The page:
Navigate to the directory /covid-notebooks/pipelines and double-click us_data.pipeline. You should see the pipeline open in the visual workflow designer.

As you can see, the workflow is built out of Jupyter notebooks, linked together in steps. The output of one Jupyter notebook can be used as the input for another. When the workflow is executed, each Jupyter notebook will be run in its own Kubernetes container by Kubeflow Pipelines, which can help to ensure the execution environment is repeatable, predictable and consistent. You can choose the container image that you want to use to run each Jupyter notebook - for instance if you want to use deep learning libraries like TensorFlow, PyTorch or MXNet then you can choose to run your Notebook in a container image that already includes the prerequisite software libraries.

You can also run workflow steps using R scripts or Python programs, but mostly you’ll want to use Jupyter notebooks, because they easily allow you to provide rich documentation of what you’re doing at each step, run shell commands, and output visualisations, maps and plots, along with your code.

If you double click one of the workflow steps, the associated Jupyter notebook will open in JupyterLab, so that you can have a look. Double click on the step etl_us_census and you’ll see a few of the data wrangling steps that the example analysis performs.

4. Submit an Elyra pipeline job

Let’s submit this as a job to Kubeflow Pipelines and see what’s next. Go back to the tab us_data.pipeline in JupyterLab and click the button with the “play” symbol. You might be prompted to upgrade the pipeline and save it first – if you are, then go ahead and do that before submitting the pipeline.

When you submit the pipeline you’ll be prompted to choose the engine to use to submit it. Make sure you choose Kubeflow Pipelines in the “Runtime Platform” dropdown before hitting Ok.

After a few moments you should see that your job has been submitted successfully.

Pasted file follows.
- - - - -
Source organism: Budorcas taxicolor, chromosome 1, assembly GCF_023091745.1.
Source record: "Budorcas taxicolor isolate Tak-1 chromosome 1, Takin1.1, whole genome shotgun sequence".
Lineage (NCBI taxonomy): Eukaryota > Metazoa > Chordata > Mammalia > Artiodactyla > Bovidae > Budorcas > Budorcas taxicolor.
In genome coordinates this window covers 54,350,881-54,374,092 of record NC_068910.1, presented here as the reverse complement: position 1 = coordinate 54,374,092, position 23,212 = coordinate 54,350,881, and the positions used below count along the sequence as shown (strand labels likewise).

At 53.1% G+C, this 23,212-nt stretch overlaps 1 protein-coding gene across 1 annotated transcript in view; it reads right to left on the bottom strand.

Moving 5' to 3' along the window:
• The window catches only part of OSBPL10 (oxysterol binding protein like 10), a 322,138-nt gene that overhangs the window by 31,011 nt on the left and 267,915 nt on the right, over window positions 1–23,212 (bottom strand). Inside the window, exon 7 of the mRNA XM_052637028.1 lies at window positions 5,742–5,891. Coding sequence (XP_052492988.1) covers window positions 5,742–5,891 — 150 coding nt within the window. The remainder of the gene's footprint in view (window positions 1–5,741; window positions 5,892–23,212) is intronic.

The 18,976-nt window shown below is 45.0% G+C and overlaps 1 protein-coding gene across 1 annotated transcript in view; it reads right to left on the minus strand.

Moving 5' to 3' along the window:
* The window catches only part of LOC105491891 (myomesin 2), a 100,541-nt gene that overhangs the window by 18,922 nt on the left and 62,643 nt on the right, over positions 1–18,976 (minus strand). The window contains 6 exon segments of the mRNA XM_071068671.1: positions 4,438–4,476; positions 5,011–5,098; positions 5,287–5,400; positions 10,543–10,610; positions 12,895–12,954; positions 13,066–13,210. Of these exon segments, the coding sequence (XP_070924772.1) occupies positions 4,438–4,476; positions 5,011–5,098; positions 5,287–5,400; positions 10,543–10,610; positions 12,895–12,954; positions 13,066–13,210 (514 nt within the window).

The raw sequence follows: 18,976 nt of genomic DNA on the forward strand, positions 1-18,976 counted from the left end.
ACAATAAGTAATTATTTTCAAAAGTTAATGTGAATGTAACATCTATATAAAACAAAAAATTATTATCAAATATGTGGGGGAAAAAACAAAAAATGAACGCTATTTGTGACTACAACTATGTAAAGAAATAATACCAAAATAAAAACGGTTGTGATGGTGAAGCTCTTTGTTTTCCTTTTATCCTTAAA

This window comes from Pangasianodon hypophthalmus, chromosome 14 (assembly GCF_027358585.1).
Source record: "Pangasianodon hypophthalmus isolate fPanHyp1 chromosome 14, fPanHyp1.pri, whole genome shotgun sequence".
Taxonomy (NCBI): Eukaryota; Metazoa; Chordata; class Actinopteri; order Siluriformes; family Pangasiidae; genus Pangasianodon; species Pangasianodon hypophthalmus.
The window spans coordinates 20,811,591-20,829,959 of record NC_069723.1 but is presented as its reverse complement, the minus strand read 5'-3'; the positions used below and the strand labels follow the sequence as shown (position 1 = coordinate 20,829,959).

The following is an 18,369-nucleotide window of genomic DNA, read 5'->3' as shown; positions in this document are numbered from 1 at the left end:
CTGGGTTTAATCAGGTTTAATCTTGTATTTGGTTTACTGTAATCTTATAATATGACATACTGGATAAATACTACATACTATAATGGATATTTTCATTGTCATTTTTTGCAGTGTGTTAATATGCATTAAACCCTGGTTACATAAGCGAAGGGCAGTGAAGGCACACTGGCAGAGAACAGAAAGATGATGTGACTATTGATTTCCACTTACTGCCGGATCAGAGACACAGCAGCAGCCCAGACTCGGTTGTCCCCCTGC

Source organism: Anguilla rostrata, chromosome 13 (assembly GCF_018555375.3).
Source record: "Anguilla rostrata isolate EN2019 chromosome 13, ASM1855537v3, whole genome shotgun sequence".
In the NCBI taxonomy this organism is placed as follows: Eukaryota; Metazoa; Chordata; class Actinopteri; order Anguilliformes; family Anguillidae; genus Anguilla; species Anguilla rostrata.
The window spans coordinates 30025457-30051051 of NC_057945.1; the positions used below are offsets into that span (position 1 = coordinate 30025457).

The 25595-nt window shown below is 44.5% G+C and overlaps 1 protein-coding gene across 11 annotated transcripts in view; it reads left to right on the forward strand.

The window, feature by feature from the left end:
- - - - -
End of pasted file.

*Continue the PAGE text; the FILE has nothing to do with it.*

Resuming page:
5. Checking the job in Kubeflow Pipelines

So now that the job has been submitted, we want to go back to the Kubeflow Dashboard and navigate to the “Runs” screen. In the “Runs” screen, choose the run that matches the job you just submitted, and you’ll see a visualisation of the workflow, plus its current state.

If you click on a step of the workflow, you can see detailed information about it, including log information, inputs and outputs, information about its execution environment, status, and so on.

If we now navigate to the “Pipelines” screen, we’ll see that our Job has set up a pipeline, and we can now schedule it as a recurring run if we like.

6. Recurring runs

Recurring runs allow us to run a workflow on a schedule – for example once a week or once a night – which can be useful for many scenarios, from data warehouse refreshes to updating analytics and reporting dashboards, to running a champion/challenger experiment with deep learning AI models.

7. Reviewing some results

The results of our COVID-19 analysis have been stored in Minio and we can have a look at them by downloading them - let’s go back to the JupyterLab tab and have a go now. In the top menu, choose “New Launcher”, and then in the launcher choose “Terminal”. You should see a new JupyterLab tab open with a terminal session. Run the following commands, being sure to set the values of YOUR_MINIO_USERNAME and YOUR_MINIO_PASSWORD correctly:

mkdir -p .aws
cat > .aws/credentials <<EOF

Now go back to the launcher and launch a new Python 3 Notebook. Paste the code below into the cell, being sure to change job_name to the name of your job.

!pip install boto3

import boto3
import os

job_name = "us_data-XXXX"
sig_version = "s3v4"
bucket_name = "mlpipeline"
s3_url = "http://minio.kubeflow.svc.cluster.local:9000"

s3_resource = boto3.resource('s3', endpoint_url=s3_url,
config = boto3.session.Config(signature_version=sig_version))